The minimalist craze for websites can get a bit too crazy

in Online Fundraising,Website - Nonprofit

All the rage for websites seems to be “minimalist design.” That’s all fine and dandy. But any trend can get carried too far.

And I think it’s going too far when you expect web visitors (your donors, members, prospects, etc.) to fill in all the blanks. To expect them to jump tall buildings in a single bound as they miraculously fill in all the blanks about what you do … why you do it … and how they can make a difference.

Because more often than not, your web visitors will crash and burn instead of successfully making the jump. The reality is that they can’t make the jump from one abstract concept to another. And that means you lose revenue.

In other words, you still need enough compelling copy. And just to be clear, two or three sentences surrounded by large photos won’t cut it, in my opinion.

It’s not reasonable for your donors and prospects to look at a photo, and then somehow put all the pieces together to complete the puzzle of: Why should I support your nonprofit?

For example: Look at this photo and tell me the following …

Boy needs help

Are you motivated to give?

What are you giving to … what problem are you helping to solve? Are you helping to feed him? Clothe him? Reunite him with his parents? Help him get an education?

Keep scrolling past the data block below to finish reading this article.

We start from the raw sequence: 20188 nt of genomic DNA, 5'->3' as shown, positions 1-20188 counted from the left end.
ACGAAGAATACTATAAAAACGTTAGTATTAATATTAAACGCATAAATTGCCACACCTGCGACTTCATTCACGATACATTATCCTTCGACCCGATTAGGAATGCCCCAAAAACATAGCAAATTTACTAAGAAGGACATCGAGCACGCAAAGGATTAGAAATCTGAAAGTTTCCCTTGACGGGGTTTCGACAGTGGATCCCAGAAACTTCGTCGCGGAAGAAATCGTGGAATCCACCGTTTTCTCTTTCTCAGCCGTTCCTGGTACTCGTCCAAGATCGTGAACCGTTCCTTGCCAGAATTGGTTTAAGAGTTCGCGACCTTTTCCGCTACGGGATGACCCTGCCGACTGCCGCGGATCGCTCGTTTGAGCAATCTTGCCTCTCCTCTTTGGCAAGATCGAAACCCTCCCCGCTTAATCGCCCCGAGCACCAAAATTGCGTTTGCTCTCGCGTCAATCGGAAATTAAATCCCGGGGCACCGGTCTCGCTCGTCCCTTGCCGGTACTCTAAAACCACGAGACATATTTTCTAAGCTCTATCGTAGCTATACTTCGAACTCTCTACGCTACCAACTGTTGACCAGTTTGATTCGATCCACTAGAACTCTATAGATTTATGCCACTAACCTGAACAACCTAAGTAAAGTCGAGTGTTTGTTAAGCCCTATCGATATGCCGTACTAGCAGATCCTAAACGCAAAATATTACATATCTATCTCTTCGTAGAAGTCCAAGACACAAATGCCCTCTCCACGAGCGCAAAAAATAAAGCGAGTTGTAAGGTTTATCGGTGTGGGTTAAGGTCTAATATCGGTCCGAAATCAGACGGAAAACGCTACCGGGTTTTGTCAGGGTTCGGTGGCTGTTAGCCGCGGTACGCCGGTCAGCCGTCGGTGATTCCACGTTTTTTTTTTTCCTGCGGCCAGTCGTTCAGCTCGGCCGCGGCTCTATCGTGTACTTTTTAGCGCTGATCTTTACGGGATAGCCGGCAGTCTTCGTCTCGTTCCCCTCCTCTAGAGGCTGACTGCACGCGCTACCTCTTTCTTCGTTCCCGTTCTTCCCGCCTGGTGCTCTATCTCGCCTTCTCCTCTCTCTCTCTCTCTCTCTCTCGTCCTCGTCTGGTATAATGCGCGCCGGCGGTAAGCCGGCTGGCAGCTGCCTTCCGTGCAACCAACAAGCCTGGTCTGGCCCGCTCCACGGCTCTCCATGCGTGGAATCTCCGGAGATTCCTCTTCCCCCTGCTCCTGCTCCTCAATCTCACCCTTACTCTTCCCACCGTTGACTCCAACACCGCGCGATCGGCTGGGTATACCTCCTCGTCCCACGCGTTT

What does the photo tell you?

 

You can’t answer those questions, can you? Copy fills in the blanks. And you need enough of it to SPECIFICALLY explain what a donor will help you do. How their money will be used. Why they ought to care. How they’ll make a difference in this boy’s life. And so on.

A photo alone can’t do all that. So as your web designer touts the power of a minimalist design, just don’t go off the deep end. Details are required. Clarity is required. Emotion in your copy and your images is required. The muscle of your website comes from the copy. Don’t shrink it down to a 10-pound weakling.

Oh, and please remember this . . . It’s hard to find examples of well-told stories — stories that trigger emotions and make it clear what the need is — that are only one or two sentences long. And you [your nonprofit] have quite a story to tell! So tell it and don’t be afraid of copy. Don’t be a fanatical minimalist.

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